Calendars love catalogs

This post is Part 2 of 12 in Stories: Tools for making plans

The new calendars

I got these about six weeks ago, when the selection was good (because, just any calendar will not do!). Today, I busted them out of their plastic. It’s only three weeks to the new year, the Holidays will vanish in a blur as they always do… I don’t know if it’s the new extra focus that comes from garden BLOGGING, this year’s extended Real Winter, Garden Season SIX coming up, or merely some planetary alignment thing (or…something else), but I am really, well, unusually EDGY and wanting to get started… Hmmm. Anyhow, the calendars…

It comes down to record-keeping. You read about all kinds of intense systems of garden notes and, from market gardeners, intricate planting schedules distilled from reams of precise planting data. I started out with all that in mind, recording every crop and variety by planting date on a map, and meticulously noting all the action in a pocket notebook (use waterproof ink, field notebooks in your pocket inevitably get SOAKED…forgotten in the laundry or otherwise!). This note-taking activity would trail off a bit as the season got underway, and more so over the years…

Now, I’m a minimalist when it comes to records, and this season’s system is the simplest yet. Almost everything worth noting goes into these two fabulously FRESH calendars. And there they are! Like the new seed catalogs, for me, new calendars in December hold all the promise of things to come…!

Details! Well, these aren’t just any calendars, they’re At-A-Glance brand calendars. Like any other tool, when you find the right one, nothing else will do.

I’ve examined and tried all kinds of free and commercial calendars (and notebooks, and journals…) and there’s always been something missing, something slightly WRONG. Then I discovered the large-format AAG, which I’ve been using for the past three years. It is…just right. I tend to get distracted and a little messy when it comes to field notes as the season progresses, and a simple thing like not having enough space to write in can throw things off. The AAG large wall calendar gives me ample, uncluttered room for every day of the week, and a crisp, matt surface to write on. And it doesn’t get lost. I hang a pen on twine from the same nail and it’s set. Perfect!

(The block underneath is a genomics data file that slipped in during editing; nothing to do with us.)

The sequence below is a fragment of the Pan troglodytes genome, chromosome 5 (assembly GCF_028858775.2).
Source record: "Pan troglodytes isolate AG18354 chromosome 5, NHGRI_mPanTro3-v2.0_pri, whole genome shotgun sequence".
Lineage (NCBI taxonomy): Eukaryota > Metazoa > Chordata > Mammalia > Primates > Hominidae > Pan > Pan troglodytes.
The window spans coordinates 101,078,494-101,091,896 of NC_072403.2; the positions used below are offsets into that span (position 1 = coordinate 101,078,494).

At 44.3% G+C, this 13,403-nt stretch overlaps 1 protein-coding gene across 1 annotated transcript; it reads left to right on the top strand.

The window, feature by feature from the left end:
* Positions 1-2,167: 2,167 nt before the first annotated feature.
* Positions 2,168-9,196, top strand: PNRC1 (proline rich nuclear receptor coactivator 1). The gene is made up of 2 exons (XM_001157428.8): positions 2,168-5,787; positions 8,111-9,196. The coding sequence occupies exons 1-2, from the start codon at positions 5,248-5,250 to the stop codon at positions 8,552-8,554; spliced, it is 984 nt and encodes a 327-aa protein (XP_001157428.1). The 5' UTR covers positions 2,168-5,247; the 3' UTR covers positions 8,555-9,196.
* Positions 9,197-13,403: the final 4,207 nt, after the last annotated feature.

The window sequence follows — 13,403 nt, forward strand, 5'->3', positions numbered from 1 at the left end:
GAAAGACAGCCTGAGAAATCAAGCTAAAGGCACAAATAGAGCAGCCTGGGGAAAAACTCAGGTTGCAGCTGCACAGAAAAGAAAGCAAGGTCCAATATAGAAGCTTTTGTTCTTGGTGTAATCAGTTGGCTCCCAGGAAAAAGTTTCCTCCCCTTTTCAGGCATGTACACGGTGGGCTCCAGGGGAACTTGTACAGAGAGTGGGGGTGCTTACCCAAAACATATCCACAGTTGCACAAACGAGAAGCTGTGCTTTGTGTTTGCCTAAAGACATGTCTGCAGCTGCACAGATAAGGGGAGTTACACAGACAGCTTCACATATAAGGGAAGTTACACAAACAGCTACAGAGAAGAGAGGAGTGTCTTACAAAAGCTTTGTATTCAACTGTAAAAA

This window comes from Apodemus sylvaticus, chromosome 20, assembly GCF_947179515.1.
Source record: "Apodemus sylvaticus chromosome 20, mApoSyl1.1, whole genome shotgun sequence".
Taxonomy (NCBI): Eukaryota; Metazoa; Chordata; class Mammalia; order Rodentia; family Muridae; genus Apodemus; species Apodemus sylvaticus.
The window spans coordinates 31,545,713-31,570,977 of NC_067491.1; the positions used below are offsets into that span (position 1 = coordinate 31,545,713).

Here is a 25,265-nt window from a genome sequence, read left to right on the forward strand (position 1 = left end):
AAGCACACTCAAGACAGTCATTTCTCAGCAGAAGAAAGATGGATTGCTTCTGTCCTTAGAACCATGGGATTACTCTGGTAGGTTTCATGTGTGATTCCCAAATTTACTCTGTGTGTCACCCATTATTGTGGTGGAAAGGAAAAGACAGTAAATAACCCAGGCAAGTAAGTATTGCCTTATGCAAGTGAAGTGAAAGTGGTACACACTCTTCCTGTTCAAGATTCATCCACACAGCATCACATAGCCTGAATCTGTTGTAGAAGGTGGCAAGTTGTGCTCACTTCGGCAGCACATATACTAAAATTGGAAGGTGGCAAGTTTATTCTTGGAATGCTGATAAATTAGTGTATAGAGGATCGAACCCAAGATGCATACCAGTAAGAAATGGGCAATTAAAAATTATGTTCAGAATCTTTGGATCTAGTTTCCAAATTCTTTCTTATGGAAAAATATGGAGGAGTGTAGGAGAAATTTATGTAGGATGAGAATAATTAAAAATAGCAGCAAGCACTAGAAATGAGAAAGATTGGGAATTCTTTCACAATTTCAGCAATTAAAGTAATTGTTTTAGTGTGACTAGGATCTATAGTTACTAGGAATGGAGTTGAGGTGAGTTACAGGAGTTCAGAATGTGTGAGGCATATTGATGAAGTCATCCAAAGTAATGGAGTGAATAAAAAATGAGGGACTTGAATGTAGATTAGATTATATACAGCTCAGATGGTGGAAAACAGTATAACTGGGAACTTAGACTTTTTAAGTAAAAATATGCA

The little AAG I found this year. It’s the ideal companion to the wall calendar, the missing link. It even has the monthly moon phases, which I used to fill in by hand on the big one (planting by moon cycles is somehow always at the back of my mind…). The little one replaces scraps of paper and various notebooks for jotting down field work hours, market and stand sales, and the like. It’s more “business”, while the wall model holds the field stuff: planting and harvest dates, mowing, rainfall and other weather notes, a very few other basics like gas can refills, repairs and the like, plus upcoming events and various due dates. Easy! Whenever possible, I use a black pen for notes, red to highlight future stuff, and a mechanical pencil to pencil things in.

Bonus: For the small mountain of annual organic certification paperwork, the calendar format is a ready-made chronological log (They really insist on one…!).

So there you have it! A straightforward, impossible-to-lose place for everything usually keeps me on track, and this two-calendar system certainly ought to do it. ;)

8 thoughts on “Calendars love catalogs”

  1. Oh that sounds good. Like you as the season progresses my notes get more scattered. I am using the winter this year to get seriously organized and I like your idea. I have been using a “Mom” calendar to record egg production, a ledger to record market sales, a monthly calendar book to record planting dates, a notebook for field notes. Which all amounted to scraps of paper about August when the only calendar I could reliably find was the one on the wall. I resolve to better this time. Thanks for the info.